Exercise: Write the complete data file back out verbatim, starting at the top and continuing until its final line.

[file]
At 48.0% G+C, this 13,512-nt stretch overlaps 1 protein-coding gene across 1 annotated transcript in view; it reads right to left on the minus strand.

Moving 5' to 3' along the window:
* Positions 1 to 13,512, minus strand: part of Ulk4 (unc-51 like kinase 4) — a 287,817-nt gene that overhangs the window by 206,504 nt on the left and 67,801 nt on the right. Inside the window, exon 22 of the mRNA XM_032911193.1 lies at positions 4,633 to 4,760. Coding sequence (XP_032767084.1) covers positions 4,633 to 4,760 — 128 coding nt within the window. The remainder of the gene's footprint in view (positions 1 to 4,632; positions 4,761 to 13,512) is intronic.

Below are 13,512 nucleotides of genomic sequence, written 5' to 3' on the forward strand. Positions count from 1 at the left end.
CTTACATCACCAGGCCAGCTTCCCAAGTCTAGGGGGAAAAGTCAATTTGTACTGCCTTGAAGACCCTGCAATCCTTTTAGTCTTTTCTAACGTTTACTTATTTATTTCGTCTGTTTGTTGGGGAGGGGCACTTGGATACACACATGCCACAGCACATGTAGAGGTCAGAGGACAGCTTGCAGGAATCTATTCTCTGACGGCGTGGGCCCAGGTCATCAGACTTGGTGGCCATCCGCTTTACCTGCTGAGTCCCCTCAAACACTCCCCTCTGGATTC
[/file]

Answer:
At 48.0% G+C, this 13,512-nt stretch overlaps 1 protein-coding gene across 1 annotated transcript in view; it reads right to left on the minus strand.

Moving 5' to 3' along the window:
* Positions 1 to 13,512, minus strand: part of Ulk4 (unc-51 like kinase 4) — a 287,817-nt gene that overhangs the window by 206,504 nt on the left and 67,801 nt on the right. Inside the window, exon 22 of the mRNA XM_032911193.1 lies at positions 4,633 to 4,760. Coding sequence (XP_032767084.1) covers positions 4,633 to 4,760 — 128 coding nt within the window. The remainder of the gene's footprint in view (positions 1 to 4,632; positions 4,761 to 13,512) is intronic.

Below are 13,512 nucleotides of genomic sequence, written 5' to 3' on the forward strand. Positions count from 1 at the left end.
CTTACATCACCAGGCCAGCTTCCCAAGTCTAGGGGGAAAAGTCAATTTGTACTGCCTTGAAGACCCTGCAATCCTTTTAGTCTTTTCTAACGTTTACTTATTTATTTCGTCTGTTTGTTGGGGAGGGGCACTTGGATACACACATGCCACAGCACATGTAGAGGTCAGAGGACAGCTTGCAGGAATCTATTCTCTGACGGCGTGGGCCCAGGTCATCAGACTTGGTGGCCATCCGCTTTACCTGCTGAGTCCCCTCAAACACTCCCCTCTGGATTC